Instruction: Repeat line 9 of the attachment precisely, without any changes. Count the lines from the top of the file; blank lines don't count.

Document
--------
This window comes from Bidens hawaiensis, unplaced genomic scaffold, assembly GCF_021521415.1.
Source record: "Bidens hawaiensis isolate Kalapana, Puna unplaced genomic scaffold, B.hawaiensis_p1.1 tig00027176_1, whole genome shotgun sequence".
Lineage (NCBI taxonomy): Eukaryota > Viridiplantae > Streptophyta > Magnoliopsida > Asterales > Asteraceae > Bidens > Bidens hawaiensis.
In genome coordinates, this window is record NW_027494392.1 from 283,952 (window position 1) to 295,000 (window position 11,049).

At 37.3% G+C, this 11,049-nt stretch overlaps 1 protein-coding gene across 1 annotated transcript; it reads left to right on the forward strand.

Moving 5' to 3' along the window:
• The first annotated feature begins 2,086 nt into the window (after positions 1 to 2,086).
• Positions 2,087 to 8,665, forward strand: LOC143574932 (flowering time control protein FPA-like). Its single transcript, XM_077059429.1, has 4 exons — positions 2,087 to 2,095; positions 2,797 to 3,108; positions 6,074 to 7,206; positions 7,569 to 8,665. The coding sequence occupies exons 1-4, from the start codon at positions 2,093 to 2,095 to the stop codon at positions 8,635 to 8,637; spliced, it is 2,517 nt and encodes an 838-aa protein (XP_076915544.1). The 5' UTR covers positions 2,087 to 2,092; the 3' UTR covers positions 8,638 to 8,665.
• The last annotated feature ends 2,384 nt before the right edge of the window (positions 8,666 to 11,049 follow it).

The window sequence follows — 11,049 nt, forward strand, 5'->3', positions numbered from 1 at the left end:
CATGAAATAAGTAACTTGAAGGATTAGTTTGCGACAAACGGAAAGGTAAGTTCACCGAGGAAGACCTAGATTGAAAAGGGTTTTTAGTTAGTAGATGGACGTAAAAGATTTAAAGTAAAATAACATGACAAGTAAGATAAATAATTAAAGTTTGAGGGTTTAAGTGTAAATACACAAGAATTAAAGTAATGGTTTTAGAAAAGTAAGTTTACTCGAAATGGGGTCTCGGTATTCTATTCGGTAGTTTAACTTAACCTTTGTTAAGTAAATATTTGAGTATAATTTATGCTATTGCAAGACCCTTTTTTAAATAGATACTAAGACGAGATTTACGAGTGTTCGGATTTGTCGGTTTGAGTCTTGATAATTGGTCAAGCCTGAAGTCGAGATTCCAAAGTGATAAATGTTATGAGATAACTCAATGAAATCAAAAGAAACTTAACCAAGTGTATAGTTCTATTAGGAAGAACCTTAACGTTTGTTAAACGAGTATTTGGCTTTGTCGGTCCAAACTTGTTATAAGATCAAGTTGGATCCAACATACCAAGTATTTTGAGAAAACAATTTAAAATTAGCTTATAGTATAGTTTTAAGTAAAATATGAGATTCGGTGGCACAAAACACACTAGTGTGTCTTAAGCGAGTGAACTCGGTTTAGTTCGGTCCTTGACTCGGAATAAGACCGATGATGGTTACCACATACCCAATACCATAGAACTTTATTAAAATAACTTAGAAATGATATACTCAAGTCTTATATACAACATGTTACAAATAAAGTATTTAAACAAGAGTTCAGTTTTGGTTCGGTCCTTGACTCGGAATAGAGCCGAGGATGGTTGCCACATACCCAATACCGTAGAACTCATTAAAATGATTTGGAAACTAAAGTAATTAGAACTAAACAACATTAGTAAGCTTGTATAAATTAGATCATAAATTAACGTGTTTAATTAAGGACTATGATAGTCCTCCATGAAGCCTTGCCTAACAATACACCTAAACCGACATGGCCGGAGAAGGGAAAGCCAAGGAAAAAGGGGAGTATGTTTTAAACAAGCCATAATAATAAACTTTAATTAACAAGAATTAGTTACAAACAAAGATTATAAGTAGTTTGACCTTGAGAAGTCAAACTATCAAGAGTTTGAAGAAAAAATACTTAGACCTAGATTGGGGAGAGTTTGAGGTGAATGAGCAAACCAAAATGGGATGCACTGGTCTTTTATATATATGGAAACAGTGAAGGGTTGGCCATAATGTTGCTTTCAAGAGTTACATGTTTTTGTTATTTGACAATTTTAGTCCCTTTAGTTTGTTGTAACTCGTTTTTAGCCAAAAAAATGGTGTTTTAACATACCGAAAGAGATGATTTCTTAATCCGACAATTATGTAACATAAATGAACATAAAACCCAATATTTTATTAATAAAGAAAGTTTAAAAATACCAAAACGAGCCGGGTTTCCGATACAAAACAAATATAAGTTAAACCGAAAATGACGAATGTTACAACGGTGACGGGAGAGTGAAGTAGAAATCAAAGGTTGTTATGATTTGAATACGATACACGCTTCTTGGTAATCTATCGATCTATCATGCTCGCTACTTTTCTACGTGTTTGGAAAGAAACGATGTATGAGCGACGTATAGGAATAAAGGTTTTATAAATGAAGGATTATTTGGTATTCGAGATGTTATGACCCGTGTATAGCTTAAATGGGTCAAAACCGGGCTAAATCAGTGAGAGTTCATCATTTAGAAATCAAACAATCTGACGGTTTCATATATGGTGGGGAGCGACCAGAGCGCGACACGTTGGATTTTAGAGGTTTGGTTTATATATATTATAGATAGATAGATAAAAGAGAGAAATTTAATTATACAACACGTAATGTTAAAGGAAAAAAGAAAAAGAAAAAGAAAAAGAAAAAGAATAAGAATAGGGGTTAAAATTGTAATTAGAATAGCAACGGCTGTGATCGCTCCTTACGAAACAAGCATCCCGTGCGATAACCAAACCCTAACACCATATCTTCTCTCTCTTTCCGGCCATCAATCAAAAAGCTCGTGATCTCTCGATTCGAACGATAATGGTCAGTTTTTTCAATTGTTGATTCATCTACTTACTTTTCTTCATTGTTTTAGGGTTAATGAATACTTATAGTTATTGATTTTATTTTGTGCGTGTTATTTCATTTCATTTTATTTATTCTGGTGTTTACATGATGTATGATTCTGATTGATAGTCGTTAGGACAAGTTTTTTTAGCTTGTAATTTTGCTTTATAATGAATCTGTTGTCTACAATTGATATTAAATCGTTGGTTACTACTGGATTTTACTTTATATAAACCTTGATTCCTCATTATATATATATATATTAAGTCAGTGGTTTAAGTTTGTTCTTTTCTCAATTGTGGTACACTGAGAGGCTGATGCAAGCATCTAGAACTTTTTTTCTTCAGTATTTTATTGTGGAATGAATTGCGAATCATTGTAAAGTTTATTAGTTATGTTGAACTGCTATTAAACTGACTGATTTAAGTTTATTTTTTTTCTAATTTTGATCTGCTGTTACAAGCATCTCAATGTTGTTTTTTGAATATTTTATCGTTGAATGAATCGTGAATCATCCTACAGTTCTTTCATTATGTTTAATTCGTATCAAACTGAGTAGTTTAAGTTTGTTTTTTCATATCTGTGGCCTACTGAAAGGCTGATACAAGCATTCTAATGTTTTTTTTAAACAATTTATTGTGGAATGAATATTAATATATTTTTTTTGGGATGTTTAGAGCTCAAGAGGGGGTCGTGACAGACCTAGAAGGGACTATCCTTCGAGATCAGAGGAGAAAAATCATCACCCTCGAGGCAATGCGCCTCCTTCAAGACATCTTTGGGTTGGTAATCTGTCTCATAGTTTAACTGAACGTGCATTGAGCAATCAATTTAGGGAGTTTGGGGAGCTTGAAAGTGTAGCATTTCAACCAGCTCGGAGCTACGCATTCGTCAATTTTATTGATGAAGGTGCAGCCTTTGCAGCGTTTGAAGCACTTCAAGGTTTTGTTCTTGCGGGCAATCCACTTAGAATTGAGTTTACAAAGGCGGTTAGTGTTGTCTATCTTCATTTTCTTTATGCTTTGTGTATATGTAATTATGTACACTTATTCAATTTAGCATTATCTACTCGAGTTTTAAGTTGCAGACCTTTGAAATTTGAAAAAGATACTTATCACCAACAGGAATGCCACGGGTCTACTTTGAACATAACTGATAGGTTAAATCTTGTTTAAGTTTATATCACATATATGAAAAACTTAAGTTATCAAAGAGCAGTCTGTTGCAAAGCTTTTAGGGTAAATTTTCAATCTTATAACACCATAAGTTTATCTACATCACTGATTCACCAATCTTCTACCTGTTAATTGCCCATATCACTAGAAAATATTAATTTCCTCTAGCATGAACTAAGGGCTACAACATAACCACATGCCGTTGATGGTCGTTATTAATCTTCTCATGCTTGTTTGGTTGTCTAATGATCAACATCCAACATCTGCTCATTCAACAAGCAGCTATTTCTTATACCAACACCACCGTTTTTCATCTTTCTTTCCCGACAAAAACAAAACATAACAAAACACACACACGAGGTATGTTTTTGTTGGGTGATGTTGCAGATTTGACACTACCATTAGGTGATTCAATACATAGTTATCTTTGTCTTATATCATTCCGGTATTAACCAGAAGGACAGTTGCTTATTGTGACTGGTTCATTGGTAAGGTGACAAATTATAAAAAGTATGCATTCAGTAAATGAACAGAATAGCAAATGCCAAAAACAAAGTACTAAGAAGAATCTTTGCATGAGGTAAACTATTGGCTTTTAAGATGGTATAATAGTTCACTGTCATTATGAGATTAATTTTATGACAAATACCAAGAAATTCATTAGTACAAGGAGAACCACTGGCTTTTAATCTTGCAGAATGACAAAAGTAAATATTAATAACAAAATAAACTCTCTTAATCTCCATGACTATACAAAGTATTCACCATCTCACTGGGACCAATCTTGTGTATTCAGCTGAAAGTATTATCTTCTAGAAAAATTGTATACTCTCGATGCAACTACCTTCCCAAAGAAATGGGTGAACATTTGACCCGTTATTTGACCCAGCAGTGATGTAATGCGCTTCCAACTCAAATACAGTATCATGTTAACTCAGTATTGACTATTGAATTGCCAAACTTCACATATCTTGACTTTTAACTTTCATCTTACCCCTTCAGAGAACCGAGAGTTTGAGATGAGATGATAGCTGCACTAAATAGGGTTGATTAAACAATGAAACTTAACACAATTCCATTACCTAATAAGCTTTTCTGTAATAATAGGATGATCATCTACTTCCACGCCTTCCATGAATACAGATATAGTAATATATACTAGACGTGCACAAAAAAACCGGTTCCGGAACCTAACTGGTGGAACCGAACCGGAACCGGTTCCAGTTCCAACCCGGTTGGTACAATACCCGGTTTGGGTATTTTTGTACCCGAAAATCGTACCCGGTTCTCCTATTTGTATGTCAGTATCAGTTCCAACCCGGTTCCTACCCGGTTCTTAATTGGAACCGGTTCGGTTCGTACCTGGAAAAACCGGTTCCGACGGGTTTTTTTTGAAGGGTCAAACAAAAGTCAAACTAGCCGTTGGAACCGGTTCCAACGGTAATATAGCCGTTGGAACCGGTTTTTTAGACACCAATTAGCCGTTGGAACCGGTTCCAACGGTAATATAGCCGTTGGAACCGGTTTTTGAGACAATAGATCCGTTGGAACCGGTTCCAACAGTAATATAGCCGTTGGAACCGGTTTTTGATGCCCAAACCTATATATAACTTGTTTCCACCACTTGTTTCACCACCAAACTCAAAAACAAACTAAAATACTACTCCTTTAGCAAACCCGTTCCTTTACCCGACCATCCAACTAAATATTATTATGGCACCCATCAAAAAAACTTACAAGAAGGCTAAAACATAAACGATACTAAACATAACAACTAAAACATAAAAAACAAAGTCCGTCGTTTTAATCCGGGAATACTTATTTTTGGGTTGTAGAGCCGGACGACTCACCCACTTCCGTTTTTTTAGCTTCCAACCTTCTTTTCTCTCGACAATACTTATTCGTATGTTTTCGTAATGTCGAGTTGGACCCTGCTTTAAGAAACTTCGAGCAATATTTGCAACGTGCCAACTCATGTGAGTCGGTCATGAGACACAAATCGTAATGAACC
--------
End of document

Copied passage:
• The last annotated feature ends 2,384 nt before the right edge of the window (positions 8,666 to 11,049 follow it).